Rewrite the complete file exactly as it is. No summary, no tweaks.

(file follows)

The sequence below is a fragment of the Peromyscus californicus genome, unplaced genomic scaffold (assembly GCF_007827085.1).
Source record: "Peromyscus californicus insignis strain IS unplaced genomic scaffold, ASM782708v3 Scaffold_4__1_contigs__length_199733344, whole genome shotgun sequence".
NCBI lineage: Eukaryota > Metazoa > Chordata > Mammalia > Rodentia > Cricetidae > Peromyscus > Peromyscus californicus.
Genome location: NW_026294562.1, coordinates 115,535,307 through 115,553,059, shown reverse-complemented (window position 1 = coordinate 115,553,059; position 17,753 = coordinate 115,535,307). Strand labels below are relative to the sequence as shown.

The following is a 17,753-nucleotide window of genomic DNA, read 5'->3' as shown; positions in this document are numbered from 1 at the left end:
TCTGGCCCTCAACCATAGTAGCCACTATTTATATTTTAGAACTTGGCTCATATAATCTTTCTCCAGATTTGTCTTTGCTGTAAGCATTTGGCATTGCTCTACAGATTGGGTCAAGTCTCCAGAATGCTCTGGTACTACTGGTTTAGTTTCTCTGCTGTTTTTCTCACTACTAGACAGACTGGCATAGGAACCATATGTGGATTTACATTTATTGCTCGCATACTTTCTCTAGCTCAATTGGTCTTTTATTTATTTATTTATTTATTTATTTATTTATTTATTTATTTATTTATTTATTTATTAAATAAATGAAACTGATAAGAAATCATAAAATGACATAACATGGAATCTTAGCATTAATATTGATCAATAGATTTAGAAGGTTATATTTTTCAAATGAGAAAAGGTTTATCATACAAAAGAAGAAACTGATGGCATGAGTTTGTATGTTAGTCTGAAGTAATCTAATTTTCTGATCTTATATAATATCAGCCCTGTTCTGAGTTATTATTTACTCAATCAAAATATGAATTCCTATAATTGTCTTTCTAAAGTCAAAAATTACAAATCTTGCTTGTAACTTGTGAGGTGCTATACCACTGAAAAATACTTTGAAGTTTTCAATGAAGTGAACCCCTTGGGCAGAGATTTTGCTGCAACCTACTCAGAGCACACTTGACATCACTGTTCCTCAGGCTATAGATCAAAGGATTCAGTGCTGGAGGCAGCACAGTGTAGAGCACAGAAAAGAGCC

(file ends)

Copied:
The sequence below is a fragment of the Peromyscus californicus genome, unplaced genomic scaffold (assembly GCF_007827085.1).
Source record: "Peromyscus californicus insignis strain IS unplaced genomic scaffold, ASM782708v3 Scaffold_4__1_contigs__length_199733344, whole genome shotgun sequence".
NCBI lineage: Eukaryota > Metazoa > Chordata > Mammalia > Rodentia > Cricetidae > Peromyscus > Peromyscus californicus.
Genome location: NW_026294562.1, coordinates 115,535,307 through 115,553,059, shown reverse-complemented (window position 1 = coordinate 115,553,059; position 17,753 = coordinate 115,535,307). Strand labels below are relative to the sequence as shown.

The following is a 17,753-nucleotide window of genomic DNA, read 5'->3' as shown; positions in this document are numbered from 1 at the left end:
TCTGGCCCTCAACCATAGTAGCCACTATTTATATTTTAGAACTTGGCTCATATAATCTTTCTCCAGATTTGTCTTTGCTGTAAGCATTTGGCATTGCTCTACAGATTGGGTCAAGTCTCCAGAATGCTCTGGTACTACTGGTTTAGTTTCTCTGCTGTTTTTCTCACTACTAGACAGACTGGCATAGGAACCATATGTGGATTTACATTTATTGCTCGCATACTTTCTCTAGCTCAATTGGTCTTTTATTTATTTATTTATTTATTTATTTATTTATTTATTTATTTATTTATTTATTTATTAAATAAATGAAACTGATAAGAAATCATAAAATGACATAACATGGAATCTTAGCATTAATATTGATCAATAGATTTAGAAGGTTATATTTTTCAAATGAGAAAAGGTTTATCATACAAAAGAAGAAACTGATGGCATGAGTTTGTATGTTAGTCTGAAGTAATCTAATTTTCTGATCTTATATAATATCAGCCCTGTTCTGAGTTATTATTTACTCAATCAAAATATGAATTCCTATAATTGTCTTTCTAAAGTCAAAAATTACAAATCTTGCTTGTAACTTGTGAGGTGCTATACCACTGAAAAATACTTTGAAGTTTTCAATGAAGTGAACCCCTTGGGCAGAGATTTTGCTGCAACCTACTCAGAGCACACTTGACATCACTGTTCCTCAGGCTATAGATCAAAGGATTCAGTGCTGGAGGCAGCACAGTGTAGAGCACAGAAAAGAGCC